JOHN A. WAGNER. Deceased- In the person of the esteemed gentleman whose name is at the head of this article we have one of the first of Union county’s settlers and a man who bore the brunt of assisting to open upthis section for the settlement of man and in developing the same, while he was ever enterprising and progressive, both in his private business operations as well as in the interests of the welfare of the county at large, and it is eminently fitting that a memorial be accorded to him in these abiding chronicles of our county, where he labored so faithfully and for so many years, ever manifesting that integrity, sagacity and uprightness which were characteristic of his whole life.

John A. Wagner was born in Center county, Pennsylvania, on May 8, 1837, being the son of James Wagner, a master collier in the coal mines of that vicinity. When he had reached the age of nineteen he started from home and took up the battles of life for himself, going first to Iowa, where he was occupied on the farm for a time. Next he started to Pike’s Peak in 1859, but as the train disbanded he fell in with another train and came to southern Oregon by ox teams, being in the employ of a man who was importing fine stock to this country,and in his services he remained until 1862, when he took up packing to the various mines. He was in parntership with Volney and William Rector, and they kept a depot of stores at Auburn which they drew upon to pack to the Boise Basin. In 1862 William died and the stores were stolen. That winter our subject stayed in the vicinity of Cove and until 1866 was constantly engaged in packing to Boise and Coeur d’ Alene. In 1867 he bought a quarter-section adjoining the present home and took up general farming and stock-raising, and from 1877 to 1894 he was occupied in addition with a dairy, milking from twenty to forty cows all of the time. He had about sixty acres to pasture, one hundred to meadow and one hundred and twenty to grain. In 1894 he sold out the dairy cows and confined his attention to general farming.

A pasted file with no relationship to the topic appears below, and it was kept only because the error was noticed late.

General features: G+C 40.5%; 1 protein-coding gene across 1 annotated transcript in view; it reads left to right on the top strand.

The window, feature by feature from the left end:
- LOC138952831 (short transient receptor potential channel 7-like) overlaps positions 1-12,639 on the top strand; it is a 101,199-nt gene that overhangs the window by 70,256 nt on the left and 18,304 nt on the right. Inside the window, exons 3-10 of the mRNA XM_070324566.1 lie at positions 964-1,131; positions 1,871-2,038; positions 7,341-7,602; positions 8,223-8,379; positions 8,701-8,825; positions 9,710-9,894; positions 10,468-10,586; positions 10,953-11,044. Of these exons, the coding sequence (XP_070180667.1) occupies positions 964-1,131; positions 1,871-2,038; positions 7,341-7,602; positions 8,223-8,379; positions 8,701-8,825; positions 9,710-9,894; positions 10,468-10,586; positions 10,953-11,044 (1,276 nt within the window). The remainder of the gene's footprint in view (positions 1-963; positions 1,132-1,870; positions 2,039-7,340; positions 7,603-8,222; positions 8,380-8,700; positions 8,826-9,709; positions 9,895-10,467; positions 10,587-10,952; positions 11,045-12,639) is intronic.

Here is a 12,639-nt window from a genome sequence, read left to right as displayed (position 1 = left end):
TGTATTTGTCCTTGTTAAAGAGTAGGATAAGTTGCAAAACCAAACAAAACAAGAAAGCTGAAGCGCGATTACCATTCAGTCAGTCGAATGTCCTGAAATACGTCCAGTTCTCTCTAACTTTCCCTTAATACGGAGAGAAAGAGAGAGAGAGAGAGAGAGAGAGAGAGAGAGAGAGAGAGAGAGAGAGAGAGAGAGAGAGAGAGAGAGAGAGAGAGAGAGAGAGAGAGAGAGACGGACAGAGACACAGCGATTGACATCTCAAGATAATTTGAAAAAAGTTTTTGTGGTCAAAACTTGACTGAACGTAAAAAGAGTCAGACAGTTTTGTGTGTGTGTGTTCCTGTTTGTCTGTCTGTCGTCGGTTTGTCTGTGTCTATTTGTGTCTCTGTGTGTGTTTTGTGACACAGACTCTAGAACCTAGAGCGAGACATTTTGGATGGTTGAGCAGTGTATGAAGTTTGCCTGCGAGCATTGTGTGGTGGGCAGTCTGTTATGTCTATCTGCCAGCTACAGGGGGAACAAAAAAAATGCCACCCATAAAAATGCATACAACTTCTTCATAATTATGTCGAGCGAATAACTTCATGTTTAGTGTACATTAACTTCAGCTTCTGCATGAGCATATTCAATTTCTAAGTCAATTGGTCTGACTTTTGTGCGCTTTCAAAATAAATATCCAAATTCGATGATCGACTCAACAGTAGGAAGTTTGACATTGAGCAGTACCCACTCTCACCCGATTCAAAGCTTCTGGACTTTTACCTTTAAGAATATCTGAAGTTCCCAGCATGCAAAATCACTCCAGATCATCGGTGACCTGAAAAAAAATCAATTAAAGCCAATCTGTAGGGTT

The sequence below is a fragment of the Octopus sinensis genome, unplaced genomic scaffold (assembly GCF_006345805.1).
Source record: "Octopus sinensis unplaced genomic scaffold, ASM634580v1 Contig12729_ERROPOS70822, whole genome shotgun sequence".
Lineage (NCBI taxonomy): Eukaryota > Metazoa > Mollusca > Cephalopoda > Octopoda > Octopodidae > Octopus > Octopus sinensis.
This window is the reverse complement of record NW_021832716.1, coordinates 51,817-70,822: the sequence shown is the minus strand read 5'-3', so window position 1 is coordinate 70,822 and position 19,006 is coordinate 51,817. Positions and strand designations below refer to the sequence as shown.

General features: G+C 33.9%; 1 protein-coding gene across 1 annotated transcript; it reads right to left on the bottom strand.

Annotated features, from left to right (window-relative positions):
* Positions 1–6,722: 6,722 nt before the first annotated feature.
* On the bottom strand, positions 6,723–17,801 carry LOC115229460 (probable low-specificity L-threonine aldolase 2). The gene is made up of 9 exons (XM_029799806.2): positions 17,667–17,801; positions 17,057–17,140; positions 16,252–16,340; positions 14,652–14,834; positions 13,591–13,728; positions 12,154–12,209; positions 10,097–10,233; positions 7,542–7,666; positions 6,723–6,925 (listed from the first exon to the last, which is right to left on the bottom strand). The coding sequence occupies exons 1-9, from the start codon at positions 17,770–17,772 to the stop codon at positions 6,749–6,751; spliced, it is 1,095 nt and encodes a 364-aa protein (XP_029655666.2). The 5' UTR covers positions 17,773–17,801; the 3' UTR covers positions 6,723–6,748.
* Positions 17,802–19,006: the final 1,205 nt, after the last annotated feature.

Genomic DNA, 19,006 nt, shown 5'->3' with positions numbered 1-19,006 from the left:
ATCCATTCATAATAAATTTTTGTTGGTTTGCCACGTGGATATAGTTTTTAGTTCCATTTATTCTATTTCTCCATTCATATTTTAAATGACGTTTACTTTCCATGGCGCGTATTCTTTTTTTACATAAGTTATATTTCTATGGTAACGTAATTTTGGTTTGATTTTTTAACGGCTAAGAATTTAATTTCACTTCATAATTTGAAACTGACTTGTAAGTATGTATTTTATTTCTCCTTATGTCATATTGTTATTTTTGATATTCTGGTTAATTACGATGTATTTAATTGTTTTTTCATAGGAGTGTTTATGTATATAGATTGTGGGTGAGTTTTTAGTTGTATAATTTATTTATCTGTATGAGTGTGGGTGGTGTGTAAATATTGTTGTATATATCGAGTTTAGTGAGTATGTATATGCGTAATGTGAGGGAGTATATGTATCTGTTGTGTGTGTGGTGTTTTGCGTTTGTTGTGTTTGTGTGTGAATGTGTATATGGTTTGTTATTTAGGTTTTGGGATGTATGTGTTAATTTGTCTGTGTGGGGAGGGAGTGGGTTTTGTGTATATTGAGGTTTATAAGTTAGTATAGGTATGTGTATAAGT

The marriage of Mr. Wagner and Miss Mary A., daughter of Lewis and Charity Bloom, pioneers of the Grande Ronde valley of 1862, was solemnized on March 28, 1867, and to them were born eight children, two of whom are still living, namely: Myrtle M., wife of Charles M. Davis, of Pittsburg, Pennsylvania; Mimmie E., wife of James E. Weaver, now farming the old place. The place where the family is now living is the old Lewis Bloom homestead, and is situated two miles northwest of Cove. On September 30, 1896, Mr. Wagner was callled from the labors and duties of this life to that beyond, and his death was a time of great mourning.

The widow is still residing on the farm and attending to the oversight of affairs in a commendable manner. She has reared one grandson, Elmer C. Fulp, now sixteen years of age. She handles considerable stock and runs a dairy of sixteen cows. Her farms are well improved, and the home place is embellished with fine buildings and a beautiful residence. Mr. Wagner was one of the most highly respected citizens of the county and was always looked up to by his fellows as a man of excellent principles and good judgment. His widow is the recipient of the confidence of the entire community and is esteemed by all and cherished as a woman of gracious personality, true, noble, and upright.